Absolutely. +1 This scares the crap out of me. I JUST DO NOT UNDERSTAND AT ALL how someone can put these ideologies together. If someone can I have a hard time taking them seriously, intellectually. This is like the “Christian Buddhists” that were all over in the ’80s, it does not make sense – difference being that Ayn Rand was an open-minded [in the worst sense of the word] advocate of the acquisition of power and the putting down of the powerless. This issue alone *should* make the current race much more ideological than it is; but everyone on the opposing side seems not to want to touch the Rand issue. That is another thing I do not understand.

    • Headless Unicorn Guy says:

      Ayn Rand is now the Fourth Person of the Trinity. How such a rabid anti-theist who founded and led a CULT of Utter Selfishness became the Fourth Person of the Trinity I’ll never know, but she did. If you’re not Objectivist, you can’t be a REAL Christian.

      Christ got thrown under the Christianese Culture War Bus long ago.

      • Randian seems like an odd doctrine to find any scrap of sanctity of human life; Randian defends the sanctity of ego.

    • Donalbain says:

      Which presidential candidate has proposed laws for abortion on demand?

      • Marcus Johnson says:

        I’m wondering that, too. Is Obama planning on setting up abortion tables in Wal-Mart (next to the blood pressure machines)?

      • Headless Unicorn Guy says:

        Oh, just as a wild guess, “NOT THE MORMON! NOT THE MORMON! NOT THE MORMON!”

  15. Christiane says:

    I’m voting for a voice for the people who have no voice of influence in our society . . . I’m voting against the one whose campaign promotes a picture of the working poor as ‘lazy’.

    Christian morality demands that we stand in solidarity with those in our society who are suffering WHEN THEY ARE UNDER ATTACK . . .

    and they are under attack by one of our political parties.

    For too long, some have hidden behind a ‘right to life’ agenda that is anything but. People need to crawl out from under that burden and realize who really cares about the lives of our people in this country, and no, I am not referring to ‘corporations’ as ‘people’.

  16. “When faced with the choice of two evils, my philosophy is to choose neither,” McKissic wrote in the Fort Worth Star-Telegram in September. McKissic said he is considering a write-in vote for Jesus Christ instead.

    If McKissic actually said that, and seriously meant it (and based on past experiences, I don’t trust ANYTHING a reporter writes in a newspaper to be a factual recounting of what someone actually said), then – to quote Everett McGill – he’s dumber than a bag of hammers.

    • Also, here in TX where both of us live, the Libertarian and Green party candidates are also on the ballot, and the Constitution Party can be a write-in vote; not sure of the status of the Justice Party.

    • Headless Unicorn Guy says:

      After the 1968 elections, California passed a (literally unenforceable) law making it illegal to write in a fictitious name on a ballot. They say it was because the state’s electoral vote in 1968 almost went to Snoopy and/or Batman.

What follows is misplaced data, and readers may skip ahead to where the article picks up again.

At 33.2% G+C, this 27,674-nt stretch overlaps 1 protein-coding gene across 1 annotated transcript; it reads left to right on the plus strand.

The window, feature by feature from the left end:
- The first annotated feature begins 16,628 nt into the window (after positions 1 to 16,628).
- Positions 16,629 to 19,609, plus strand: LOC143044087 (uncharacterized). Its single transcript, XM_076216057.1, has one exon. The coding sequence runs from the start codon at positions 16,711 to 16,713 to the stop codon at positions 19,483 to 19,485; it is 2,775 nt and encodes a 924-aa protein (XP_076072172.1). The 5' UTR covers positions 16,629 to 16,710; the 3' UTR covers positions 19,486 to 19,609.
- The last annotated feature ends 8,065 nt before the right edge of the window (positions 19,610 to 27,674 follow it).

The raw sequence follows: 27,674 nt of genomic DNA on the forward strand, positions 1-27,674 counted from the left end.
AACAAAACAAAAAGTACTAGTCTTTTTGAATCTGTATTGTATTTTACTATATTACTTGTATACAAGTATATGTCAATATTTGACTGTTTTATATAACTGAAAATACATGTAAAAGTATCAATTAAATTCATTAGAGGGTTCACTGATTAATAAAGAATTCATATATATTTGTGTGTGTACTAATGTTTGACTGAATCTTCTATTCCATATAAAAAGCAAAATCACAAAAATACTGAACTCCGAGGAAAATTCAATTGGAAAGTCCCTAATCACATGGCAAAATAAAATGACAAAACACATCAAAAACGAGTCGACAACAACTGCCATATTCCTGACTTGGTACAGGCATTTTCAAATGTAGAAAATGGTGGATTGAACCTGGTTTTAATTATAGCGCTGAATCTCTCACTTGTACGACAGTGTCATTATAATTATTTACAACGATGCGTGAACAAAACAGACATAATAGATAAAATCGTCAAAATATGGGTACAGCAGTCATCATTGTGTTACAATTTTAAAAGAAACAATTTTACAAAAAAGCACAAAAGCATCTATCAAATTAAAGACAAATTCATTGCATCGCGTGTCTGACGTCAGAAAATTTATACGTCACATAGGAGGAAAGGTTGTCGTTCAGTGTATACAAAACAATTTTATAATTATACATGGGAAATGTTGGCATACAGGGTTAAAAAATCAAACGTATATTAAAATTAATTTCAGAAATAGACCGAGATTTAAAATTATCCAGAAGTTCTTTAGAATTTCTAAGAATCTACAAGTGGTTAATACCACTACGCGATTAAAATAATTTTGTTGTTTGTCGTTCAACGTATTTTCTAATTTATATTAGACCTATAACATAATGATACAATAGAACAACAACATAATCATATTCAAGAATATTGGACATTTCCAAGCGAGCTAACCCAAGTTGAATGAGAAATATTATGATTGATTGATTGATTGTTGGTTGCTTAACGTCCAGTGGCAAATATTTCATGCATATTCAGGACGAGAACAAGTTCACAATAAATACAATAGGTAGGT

And if you write in “Jesus Christ” under that election ordnance, you have just opened another Culture War bag of worms.

      • If only they had not split the vote…

        “Jesus Christ” would not be a fictitious name (unless the new breed of atheists knows something biblical scholars don’t). Of course could hardly be described as a naturally-born citizen, and there is some doubt as to whether he is alive.

        Now that I think of it, there are several hundred Americans named “Jesus Christ.” I wonder how the vote-counters are expected to tell the difference between an invalid write-in vote for the founder of Christianity, and a valid write-in vote for one of these lesser-known Jesii? Perhaps some evil lawyer will turn this into a court case…

    • > “When faced with the choice of two evils, my philosophy is to choose neither,”

      Ok, but then you will never make a choice. An election is always about choosing between groups of humans [hence evil, by definition]. Maybe just realize you are voting for people to serve a role. Consider their statement, the positions they take (and the positions taken by those around them), weight them using your convictions, and make a choice. Leave “evil” out of the equation, because that will always be with us.

      • Re: a choice of two evils:

        As Yogi Berra said, “When you come to a fork in the road, take it.”

  17. I thought this was a Christian blog. But reading the above comments made me realize it’s actually a forum for Republican-bashing and celebrating Democratic talking-points. The self-righteousness of those who claim to speak for the poor and disenfranchised is a dangerous passion; a direct line can be traced from it to the Killing Fields and the Gulag Archipelago. And don’t tell me it can’t happen here; it’s already happened here: tens-of -millions of persons, otherwise known as fetuses, killed in less than five decades. And yes, I know that evangelicals have as many abortions proportionally as progressives or any other segment of American society. But the blood of the innocent cries out to God. This will be what I remember when I vote.

    • Headless Unicorn Guy says: